In South Dakota v. Wayfair, Inc., a landmark case handed down last year, the Supreme Court overturned a 50-year-old standard for collecting sales tax.
Previously, a business needed to have a “physical presence” in a state—or in other words, a brick and mortar store or production facility—in order to be subject to state sales taxes. However, this ruling broadens the ability of states to levy such a tax.
This ambiguous guideline has caused states to pass varying rules on when and how a sales tax should be levied. The result has had a harrowing impact on small businesses. While large companies may be able to bear the additional–and sometimes complicated–tax burden allowed by the Wayfair ruling, it could cripple small businesses and start-ups that are still working to establish their brand.
For example, the Kansas Department of Revenue now has no transaction or total sales limit for out-of-state retailers. All sellers, no matter how small their company, are required to collect sales tax. Yes, even including someone selling old belongings on eBay or homemade jewelry on Etsy.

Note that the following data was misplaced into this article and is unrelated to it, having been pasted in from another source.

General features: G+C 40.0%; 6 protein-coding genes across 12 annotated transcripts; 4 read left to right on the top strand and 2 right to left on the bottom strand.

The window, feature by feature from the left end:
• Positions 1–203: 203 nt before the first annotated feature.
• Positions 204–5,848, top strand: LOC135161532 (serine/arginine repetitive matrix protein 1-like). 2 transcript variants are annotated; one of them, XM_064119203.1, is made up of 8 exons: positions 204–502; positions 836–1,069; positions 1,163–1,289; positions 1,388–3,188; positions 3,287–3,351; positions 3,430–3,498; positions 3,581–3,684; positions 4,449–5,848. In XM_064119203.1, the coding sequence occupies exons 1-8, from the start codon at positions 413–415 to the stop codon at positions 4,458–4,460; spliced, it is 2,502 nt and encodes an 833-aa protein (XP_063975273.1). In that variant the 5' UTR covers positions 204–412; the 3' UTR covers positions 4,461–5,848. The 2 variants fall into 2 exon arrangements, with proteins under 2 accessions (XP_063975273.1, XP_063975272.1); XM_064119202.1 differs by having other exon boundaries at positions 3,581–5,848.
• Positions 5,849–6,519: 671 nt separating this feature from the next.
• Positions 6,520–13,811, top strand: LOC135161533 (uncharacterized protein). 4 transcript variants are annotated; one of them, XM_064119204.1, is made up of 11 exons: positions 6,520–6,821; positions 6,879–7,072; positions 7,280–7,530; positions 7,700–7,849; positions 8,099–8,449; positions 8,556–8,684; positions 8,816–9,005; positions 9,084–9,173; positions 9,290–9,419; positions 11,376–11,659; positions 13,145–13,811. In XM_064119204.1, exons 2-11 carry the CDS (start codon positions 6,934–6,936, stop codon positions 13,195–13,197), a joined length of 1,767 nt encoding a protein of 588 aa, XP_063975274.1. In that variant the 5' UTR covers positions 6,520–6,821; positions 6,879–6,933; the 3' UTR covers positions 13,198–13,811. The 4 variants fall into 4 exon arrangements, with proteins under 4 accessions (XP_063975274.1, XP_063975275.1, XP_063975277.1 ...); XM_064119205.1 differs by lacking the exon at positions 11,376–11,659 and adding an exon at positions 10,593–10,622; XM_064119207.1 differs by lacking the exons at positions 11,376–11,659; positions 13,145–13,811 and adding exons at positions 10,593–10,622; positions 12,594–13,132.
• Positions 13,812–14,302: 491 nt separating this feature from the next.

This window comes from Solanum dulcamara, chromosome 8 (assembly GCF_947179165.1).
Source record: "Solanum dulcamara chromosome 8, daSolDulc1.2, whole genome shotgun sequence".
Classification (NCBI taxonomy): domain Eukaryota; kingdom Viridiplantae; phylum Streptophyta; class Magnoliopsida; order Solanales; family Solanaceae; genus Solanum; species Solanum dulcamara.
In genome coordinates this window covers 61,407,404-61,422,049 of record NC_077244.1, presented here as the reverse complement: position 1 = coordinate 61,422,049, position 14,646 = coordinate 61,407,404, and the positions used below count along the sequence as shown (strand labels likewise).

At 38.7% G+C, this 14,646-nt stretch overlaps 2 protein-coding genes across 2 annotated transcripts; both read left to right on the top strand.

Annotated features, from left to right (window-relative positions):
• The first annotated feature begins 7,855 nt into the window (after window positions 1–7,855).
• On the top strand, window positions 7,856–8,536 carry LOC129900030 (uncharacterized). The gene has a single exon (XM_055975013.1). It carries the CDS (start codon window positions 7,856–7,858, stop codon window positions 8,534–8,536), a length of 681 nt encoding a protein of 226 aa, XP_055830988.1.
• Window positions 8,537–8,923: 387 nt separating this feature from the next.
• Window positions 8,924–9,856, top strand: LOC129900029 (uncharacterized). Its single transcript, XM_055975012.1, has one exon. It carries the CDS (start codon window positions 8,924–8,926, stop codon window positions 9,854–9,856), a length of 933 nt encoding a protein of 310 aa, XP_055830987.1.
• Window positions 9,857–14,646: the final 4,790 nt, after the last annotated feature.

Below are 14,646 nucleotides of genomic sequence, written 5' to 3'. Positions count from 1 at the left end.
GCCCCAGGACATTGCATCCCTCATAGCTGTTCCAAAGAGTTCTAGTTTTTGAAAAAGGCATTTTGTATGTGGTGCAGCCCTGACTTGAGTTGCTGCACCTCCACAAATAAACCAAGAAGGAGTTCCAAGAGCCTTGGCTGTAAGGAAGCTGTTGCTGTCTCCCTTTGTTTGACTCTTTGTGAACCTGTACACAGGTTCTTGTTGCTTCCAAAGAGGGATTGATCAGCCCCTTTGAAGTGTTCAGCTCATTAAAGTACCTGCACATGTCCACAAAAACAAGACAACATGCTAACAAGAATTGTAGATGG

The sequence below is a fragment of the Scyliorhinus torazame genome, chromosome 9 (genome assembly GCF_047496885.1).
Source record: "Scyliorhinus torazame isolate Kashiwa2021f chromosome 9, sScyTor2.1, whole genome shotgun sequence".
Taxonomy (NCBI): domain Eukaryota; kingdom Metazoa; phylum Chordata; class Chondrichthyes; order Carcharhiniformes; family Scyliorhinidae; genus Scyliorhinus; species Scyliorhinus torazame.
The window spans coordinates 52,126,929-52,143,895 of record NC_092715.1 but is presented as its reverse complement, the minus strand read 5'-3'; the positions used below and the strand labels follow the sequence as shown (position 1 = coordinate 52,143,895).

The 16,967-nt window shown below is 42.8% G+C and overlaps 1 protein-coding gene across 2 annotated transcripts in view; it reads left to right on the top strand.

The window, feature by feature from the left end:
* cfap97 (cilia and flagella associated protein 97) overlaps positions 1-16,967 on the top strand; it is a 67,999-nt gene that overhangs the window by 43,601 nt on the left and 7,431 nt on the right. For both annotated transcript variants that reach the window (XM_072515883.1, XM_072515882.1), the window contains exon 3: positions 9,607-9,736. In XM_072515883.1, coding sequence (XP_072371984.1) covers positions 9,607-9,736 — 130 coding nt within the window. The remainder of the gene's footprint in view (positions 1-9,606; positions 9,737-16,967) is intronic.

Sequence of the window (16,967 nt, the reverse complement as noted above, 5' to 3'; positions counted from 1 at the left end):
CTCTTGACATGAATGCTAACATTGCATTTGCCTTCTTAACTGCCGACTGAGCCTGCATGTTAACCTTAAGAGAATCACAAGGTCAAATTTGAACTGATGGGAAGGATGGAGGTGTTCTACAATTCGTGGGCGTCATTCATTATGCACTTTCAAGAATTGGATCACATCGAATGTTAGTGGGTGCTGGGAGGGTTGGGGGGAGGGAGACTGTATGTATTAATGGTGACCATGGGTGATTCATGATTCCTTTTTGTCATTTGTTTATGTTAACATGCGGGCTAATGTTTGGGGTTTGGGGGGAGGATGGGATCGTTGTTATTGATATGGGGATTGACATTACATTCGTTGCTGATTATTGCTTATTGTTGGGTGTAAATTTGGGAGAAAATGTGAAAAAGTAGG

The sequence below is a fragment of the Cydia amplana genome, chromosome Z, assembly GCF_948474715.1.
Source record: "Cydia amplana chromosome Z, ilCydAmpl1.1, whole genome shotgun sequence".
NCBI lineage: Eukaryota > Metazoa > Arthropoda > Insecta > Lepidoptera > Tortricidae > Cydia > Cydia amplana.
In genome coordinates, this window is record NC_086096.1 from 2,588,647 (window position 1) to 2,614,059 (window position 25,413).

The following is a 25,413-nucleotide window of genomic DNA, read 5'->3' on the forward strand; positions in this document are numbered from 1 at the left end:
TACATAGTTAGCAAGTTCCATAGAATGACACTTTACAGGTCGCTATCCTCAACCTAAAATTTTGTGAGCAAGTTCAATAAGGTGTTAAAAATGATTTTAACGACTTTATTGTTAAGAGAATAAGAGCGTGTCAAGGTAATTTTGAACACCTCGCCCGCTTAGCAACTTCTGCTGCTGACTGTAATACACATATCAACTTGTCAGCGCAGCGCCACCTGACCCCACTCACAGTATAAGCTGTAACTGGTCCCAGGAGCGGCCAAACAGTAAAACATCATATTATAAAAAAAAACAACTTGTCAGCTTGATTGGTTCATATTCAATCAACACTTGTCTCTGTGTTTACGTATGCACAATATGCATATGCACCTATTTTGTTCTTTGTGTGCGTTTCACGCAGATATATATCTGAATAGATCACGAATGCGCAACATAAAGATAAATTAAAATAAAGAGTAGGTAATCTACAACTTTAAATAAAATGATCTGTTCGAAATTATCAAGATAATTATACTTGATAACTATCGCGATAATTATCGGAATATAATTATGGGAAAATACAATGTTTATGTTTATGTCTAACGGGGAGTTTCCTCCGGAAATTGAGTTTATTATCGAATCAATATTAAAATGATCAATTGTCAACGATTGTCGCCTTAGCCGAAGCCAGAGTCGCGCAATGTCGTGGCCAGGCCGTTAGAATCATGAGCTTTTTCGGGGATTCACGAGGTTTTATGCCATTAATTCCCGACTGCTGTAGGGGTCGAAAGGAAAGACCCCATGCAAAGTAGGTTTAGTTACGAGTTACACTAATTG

Legislators also have felt pressure to collect more taxes from online sales to prevent local businesses from facing a competitive disadvantage.
Some states have taken this as an opportunity to increase revenue at the expense of smaller online retailers. Connecticut and Rhode Island have adapted the Wayfair ruling as a “license to tax digital services” like downloads and subscriptions. California has even required third-party sellers on Amazon to pay up to three years of back taxes.
Other states have copied South Dakota and instituted a “$100,000 small business exemption.” But these states haven’t considered how this exemption will apply to their population size. What counts as a $100,000 in South Dakota–a state with a relatively low population density–could translate to $1 million or more in a larger state. It’s reasonable to assume small businesses could hit that threshold, or exceed it, landing them with an additional sales tax as punishment for their success.
These interpretations will continue to be adopted differently in each state, making it more difficult for small businesses to operate. In a perfect world, entrepreneurs would be able to depend on a predictable and consistent sales tax system, not subject to a guessing game of ever-changing interstate tax laws.